As it began its repertory season, San Francisco Ballet offered a program showing everything that makes it a treasure. Tuesday’s performance opened with the company premiere of Serge Lifar’s Suite en Blanc, a grand-scale, white-tulle storm of classical perfection, created in 1943 for the Paris Opera Ballet and set to Lalo. Next came In the Night, set to Chopin piano music, Jerome Robbins’ intimate ballet for three couples in various states of amatory bliss and distress.
And finally, last but volubly and visibly far from least, there was British choreographer Wayne McGregor’s Borderlands, his first commission for the company. Performed by a dozen dancers, of all ranks, it’s stunning, the kind of ballet that makes you want to see again, immediately, because on first viewing the moves are so demanding, so intricate, as to seem impossible to replicate.
It has electronic music by Joel Cadbury and Paul Stoney, but rarely do the dancers seem to be moving to it. It’s laid down like carpet tacks, tortured and torturing, with static that makes Thom Willems, whose work for choreographer William Forsythe is in a similar vein, sound like a pussycat. Allegedly, each music section takes four minutes. They fly by like hours. Meanwhile, though, there’s insanely compelling dancing.
The company has McGregor’s Eden/Eden and Chroma in the repertory. McGregor is an associate choreographer at England’s Royal Ballet, despite his credentials as a modern dance guy with his own company, Random Dance. Borderlands speaks to that modern preoccupation even as it makes use of pointework and classical vocabulary, sometimes rendered by the book, with great suppleness and fluidity, and at other times epically distorted.
There’s insanely compelling dancing in Borderlands.
The piece draws inspiration from painter Josef Albers, whose Bauhaus-inspired paintings of geometric shapes and calm yet vibrant color washes are alluded to in Lucy Carter’s lighting — which uses LEDs — and décor. Squares suggesting canvases hang from the flies; the stage space indicates a gallery, and its colors change from shades of pale gray and blue to deep eggplant. The dancers’ neutral-colored garb — dance trunks and shirts — takes on the coloration of the space.
Borderlands partnering all but defies description. The women are lifted and tossed with dangerous vigor. Awoman is whirled and snapped around the shoulders of her partner, then pushed out to his side before, somehow, winding up between his feet. This move has a geometric, toothlike quality: all points and sharp edges. Often, though, after such a maneuver, the dancers do something more balletically conventional except for the warp speed, such as a string of chaine turns, or violent tendus, one toe raking the ground. Then we’re back to jutting hips, involuted legs, twists of the spine, arabesques beyond 180 degrees. Toward the end, a foursome faces us and the two dancers in the middle raise their eyes to the light in a rare suggestion that, just maybe, human vulnerability outstrips kinetic inevitability.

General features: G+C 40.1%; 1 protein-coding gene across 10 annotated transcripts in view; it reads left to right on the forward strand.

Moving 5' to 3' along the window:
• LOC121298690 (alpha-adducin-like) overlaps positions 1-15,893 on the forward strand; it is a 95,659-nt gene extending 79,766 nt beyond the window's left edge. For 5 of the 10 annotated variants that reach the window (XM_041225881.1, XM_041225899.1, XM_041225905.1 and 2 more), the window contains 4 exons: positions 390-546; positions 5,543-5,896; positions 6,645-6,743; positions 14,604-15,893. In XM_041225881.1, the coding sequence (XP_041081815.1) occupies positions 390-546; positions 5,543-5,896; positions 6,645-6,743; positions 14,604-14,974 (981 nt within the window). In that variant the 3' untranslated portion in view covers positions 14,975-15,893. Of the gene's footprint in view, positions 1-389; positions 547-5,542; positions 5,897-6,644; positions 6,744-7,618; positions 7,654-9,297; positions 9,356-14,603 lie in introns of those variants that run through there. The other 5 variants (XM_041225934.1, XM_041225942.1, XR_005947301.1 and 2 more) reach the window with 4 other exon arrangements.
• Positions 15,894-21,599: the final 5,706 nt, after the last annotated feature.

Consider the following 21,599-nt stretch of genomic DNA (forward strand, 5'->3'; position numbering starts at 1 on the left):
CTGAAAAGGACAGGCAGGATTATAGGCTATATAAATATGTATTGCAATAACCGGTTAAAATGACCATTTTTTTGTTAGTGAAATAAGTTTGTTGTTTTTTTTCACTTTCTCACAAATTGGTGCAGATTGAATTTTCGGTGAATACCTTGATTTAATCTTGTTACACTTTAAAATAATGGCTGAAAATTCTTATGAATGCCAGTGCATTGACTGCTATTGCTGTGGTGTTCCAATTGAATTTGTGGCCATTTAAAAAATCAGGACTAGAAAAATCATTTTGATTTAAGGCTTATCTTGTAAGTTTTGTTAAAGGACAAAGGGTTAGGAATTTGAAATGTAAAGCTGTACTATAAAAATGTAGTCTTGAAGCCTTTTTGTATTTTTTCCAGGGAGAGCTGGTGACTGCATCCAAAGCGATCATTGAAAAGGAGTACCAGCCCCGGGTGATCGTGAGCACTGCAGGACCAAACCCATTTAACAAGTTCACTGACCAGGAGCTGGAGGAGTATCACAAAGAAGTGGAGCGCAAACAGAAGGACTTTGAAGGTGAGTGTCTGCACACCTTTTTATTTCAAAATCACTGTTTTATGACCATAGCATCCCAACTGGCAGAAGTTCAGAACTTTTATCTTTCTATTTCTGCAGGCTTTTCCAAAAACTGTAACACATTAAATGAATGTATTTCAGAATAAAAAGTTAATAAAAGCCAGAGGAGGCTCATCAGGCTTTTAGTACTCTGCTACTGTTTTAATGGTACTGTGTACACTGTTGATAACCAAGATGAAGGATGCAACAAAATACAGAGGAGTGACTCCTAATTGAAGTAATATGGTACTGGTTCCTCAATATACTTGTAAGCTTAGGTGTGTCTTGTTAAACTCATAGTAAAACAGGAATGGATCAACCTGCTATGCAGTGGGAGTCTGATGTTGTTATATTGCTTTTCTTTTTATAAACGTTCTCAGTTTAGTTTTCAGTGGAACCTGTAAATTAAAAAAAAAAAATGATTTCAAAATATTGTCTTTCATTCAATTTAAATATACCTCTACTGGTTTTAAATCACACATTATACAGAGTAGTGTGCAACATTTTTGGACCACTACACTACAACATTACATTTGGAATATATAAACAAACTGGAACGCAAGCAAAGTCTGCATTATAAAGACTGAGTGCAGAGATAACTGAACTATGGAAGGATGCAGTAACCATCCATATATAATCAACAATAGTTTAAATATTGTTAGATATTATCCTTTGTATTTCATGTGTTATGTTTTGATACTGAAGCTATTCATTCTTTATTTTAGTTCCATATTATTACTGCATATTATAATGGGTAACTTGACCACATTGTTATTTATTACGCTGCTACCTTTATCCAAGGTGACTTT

Among the superb dancers was Maria Kochetkova, whose versatility was underscored in her lovely rendition of the “Flute” section of the classical Suite en Blanc. I had the pleasure of seeing the Paris Opera Ballet production last summer. It was precise and stunning.
However, because of Kochetkova and so many others Tuesday night, the San Francisco Ballet’s take on it, as staged by Maina Gielgud, makes this large-company work more radiant, more juicy. Perhaps the lighting, by Ronald Bates, had something to do with it. The whites of the costumes are extremely bright, the black of the backdrop extremely black. The dancers perform on two levels, the top one a walkway above the stage that makes the artists appear to float.
Lorena Feijoo and Pierre-Francois Vilanoba took the prize for drama as well as attack.
It’s a wonderful, almost dreamlike frame for a parade of pas de trois, solos, pas de deux, and corps work to exquisite music, conducted here by Martin West. Yuan Yuan Tan and her partner, Vito Mazzeo, made a little symphony out of their pas de deux, which included gorgeous, deep-swooping penches. In the pas de trois, Vanessa Zahorian whipped off a riveting stream of fouettes. Davit Karapetyan’s mazurka was beautifully nuanced. The balance of calm and energy was underscored by the unity of the corps de ballet, 20 strong. Artistic Director Helgi Tomasson has made a superb addition to the repertory.
In the Night was fresh and alive. Vanessa Zahorian and her partner, Ruben Martin, dazzled as the perfect couple in lively love. Sofiane Sylve and Tiit Helimets conveyed a more settled aura, warm and gracious. And Lorena Feijoo, battling with her partner, Pierre-Francois Vilanoba, as they drove each other toward mutual surrender, took the prize for drama as well as attack. Roy Bogas was the terrific pianist.